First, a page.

Yasmin S. Portales Machado
HAVANA TIMES — This past weekend, in a crowded Karl Marx Theater, the Cuban duo Buena Fe gave three concerts to present their new CD Dial.
Their eighth recording, the album consists of thirteen songs in a tribute to Cuban radio, though — as usual — it’s expected that several of the compositions won’t make it to television here because of their critical lyrics.
The two hours of music belted out by Buena Fe at the Karl Marx were tremendously intense.
The show included essential works from their repertoire: “Psicologia al dia”, “Como el neandertal” (2001), “Fin de fiesta” (2003), “Nacimos angeles” (2004), “Gracias por el fuego” (2006), “Catalejo”, “En cueros” (2008), and “Pi (3.14)” (2011) – an essential selection from the successes racked up by the duo since they formed in 1999, in Guantanamo Province, combining the musical talent of singer (and attorney) Israel Rojas with guitarist Yoel Martinez.
They also performed “Habanastation” and “Soñar en azul,” which don’t fit into any catagory. “Habanastation” was the theme song of a successful Cuban fiction film by Jean Padron, while “Soñar en azul” (Dreaming in Blue) was written for a documentary about a Havana baseball team, the Industriales, which hasn’t been broadcast in Cuba because it includes players who emigrated. Who knows, maybe now…
The common thread of Dial is Cuban radio, which is celebrating its 90th anniversary this year. This is explicit in the prologue of the song “Radio Reloj” [from the Havana radio station of that same name] and an interspersed dialogue from the Radio Progreso classic “Alegrias de sobremesa,” which has been aired by that station since 1975.
The concert itself began with the playing of the Radio Progreso theme song, usually performed by the vintage Aragon orchestra. Coincidentally, the concerts were held close to World Radio Day (February 13, as designated by the UN).
In addition, the singers marked their appearance that night as being a decade since their first concert at the Karl Marx. It was there, in January 2003, that they presented Arsenal, their second album, and at the same time were confirmed as being part of the most popular musical landscape of the early 21st century in Cuba.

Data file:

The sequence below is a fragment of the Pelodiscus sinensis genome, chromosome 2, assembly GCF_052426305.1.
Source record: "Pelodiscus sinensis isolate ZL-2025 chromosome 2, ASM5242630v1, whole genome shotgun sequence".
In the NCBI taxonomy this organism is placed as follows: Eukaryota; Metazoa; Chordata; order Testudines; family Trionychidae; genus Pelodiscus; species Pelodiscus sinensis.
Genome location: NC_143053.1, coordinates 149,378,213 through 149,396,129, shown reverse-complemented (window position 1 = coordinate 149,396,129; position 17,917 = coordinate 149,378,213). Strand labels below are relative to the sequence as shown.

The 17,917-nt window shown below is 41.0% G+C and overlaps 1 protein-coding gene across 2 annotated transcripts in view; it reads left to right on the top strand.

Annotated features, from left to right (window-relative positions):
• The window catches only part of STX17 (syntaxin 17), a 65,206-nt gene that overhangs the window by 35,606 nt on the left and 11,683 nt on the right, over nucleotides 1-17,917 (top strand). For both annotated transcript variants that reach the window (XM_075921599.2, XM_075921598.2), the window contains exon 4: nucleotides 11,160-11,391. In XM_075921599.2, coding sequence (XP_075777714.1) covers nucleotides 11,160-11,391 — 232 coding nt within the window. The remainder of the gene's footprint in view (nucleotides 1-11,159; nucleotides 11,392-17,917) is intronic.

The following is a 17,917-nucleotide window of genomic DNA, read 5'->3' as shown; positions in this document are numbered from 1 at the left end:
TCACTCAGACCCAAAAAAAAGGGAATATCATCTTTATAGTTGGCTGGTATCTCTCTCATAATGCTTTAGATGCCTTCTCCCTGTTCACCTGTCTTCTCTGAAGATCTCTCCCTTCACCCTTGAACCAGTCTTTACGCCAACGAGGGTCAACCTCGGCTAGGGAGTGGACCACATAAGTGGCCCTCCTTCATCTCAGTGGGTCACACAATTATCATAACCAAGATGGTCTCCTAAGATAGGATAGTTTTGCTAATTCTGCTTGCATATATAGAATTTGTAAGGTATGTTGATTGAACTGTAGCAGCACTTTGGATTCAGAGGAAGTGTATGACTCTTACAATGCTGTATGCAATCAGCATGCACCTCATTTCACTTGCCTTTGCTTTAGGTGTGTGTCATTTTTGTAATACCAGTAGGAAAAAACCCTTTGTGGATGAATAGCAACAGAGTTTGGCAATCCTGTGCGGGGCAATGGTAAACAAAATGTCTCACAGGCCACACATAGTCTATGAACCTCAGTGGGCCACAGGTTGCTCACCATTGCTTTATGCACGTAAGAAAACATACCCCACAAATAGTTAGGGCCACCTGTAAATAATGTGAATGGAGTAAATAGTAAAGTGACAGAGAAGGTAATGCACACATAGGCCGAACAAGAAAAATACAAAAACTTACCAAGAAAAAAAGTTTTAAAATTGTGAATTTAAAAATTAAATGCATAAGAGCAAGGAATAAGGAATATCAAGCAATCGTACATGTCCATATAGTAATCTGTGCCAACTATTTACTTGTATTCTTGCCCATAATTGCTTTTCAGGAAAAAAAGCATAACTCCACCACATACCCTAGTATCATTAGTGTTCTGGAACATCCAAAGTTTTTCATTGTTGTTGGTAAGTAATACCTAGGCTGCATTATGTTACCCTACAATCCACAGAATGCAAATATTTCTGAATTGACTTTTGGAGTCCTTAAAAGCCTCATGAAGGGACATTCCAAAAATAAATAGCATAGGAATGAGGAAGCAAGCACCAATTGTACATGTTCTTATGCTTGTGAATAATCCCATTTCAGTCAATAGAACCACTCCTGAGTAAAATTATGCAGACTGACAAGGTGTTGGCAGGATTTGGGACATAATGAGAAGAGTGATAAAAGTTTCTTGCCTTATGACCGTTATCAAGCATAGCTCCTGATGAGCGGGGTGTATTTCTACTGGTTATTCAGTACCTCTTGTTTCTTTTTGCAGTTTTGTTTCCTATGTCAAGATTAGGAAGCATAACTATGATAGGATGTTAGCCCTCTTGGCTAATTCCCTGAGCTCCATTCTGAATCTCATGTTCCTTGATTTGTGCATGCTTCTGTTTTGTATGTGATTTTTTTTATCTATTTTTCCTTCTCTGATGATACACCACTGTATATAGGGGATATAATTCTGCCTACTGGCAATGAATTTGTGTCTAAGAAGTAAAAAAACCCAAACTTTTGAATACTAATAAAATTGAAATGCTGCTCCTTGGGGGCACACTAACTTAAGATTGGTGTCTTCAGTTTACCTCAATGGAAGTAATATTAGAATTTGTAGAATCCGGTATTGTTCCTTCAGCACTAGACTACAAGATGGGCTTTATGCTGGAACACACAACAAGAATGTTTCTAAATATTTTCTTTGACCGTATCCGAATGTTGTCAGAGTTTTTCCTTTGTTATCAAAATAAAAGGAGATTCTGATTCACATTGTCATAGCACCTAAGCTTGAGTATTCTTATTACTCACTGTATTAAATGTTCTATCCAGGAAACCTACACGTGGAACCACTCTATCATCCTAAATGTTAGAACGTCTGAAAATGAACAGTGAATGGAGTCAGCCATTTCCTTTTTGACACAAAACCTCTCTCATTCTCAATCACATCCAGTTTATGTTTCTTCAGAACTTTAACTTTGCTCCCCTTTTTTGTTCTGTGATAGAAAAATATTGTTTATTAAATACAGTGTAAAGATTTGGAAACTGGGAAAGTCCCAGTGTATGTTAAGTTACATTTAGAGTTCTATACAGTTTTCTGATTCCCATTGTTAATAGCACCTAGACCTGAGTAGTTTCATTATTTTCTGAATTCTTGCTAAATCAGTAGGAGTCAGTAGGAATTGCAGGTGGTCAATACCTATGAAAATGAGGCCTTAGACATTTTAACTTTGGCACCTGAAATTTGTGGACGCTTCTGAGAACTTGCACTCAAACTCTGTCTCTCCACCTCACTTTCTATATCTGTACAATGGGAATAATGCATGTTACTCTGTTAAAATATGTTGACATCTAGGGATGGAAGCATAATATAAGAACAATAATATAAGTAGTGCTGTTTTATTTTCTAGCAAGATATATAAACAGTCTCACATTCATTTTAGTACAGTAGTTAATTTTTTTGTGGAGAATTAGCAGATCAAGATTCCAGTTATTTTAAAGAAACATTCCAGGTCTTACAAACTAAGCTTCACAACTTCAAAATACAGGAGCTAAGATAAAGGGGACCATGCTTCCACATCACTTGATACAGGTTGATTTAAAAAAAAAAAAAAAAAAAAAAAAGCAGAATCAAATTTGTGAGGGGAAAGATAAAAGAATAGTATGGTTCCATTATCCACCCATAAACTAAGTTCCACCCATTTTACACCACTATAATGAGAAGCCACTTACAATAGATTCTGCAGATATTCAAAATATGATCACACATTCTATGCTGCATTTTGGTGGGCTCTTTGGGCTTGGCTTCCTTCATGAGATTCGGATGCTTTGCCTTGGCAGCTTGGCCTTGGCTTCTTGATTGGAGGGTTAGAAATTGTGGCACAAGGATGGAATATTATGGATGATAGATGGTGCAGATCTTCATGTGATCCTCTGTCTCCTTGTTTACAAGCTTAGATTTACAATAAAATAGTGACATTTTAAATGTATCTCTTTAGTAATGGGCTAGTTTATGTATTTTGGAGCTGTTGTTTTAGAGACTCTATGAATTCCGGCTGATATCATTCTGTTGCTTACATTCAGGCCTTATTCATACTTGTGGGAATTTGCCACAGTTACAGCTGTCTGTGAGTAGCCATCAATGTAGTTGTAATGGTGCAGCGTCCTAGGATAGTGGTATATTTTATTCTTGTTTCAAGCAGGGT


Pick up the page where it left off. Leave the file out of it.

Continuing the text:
The Karl Marx Theater — with 5,000 seats, the largest auditorium in Cuba — has automated lights and screens on the sides. Being the most modern musical venue on the island, Buena Fe took advantage of that by alternately projecting images of the stage and fragments of videos and photomontages. On stage they were supported by a dance company, Spanish singer Andres Suarez, December Bueno, and the group D’Corazon.
Of course it’s expected that a couple of their songs will generate controversy. “La culpa” (Guilt) points directly to the lack of citizens’ control over public policies in Cuba, summarized in a colloquial phrase that Israel Rojas sings in the refrain: “In the end, no one is responsible.”
Another contentious song is “Buena hembra, mala sangre” (Good Girl, Bad Blood). In it, Rojas warns that here you can run all you want, but politics will always catch you.
The video shows personalities who have clearly influenced Cuba: Lenin, Fidel Castro, Ernesto “Che” Guevara, George W. Bush, Barack Obama, Silvio Rodriguez and Yoani Sanchez, among others. Does anyone think this would be broadcast on Lucas or any other Cuban TV show?
This isn’t new. Buena Fe has a history of touching on what’s politically sensitive. Indeed, it’s key to the popularity of their songs, regardless of listeners’ ages. In addition, they’ve managed to circumvent television censorship and convey their messages on the screen.
For example, at the beginning of the video “El duende del bache” (CD Corazonero, 2004), they sing a snippet of another explicitly censored song, “Corazonero.” Likewise, they make “innocuous” videos concerning thorny topics, like in “Gracias por el fuego” (CD Presagios, 2006) and “Catalejo” (CD Catalejo, 2008).
Buena Fe concluded the evening with their 2011 song “Pi (3.14)” – another clever move at evading censorship by using popular slang. In this, the concert has kicked off what will be a series of performances, videos and interviews to promote Dial.
At the very end of the concert, they warned that no matter how it’s acquired, the new CD must be “generously burned” so that it reaches all of Cuba.
They’ve already announced concerts set for Miami (February 22), and cities in Venezuela, Ecuador and Chile through March. This summer they’ll be appearing in Europe, mainly in Spain.
I wish them the best with their new CD Dial.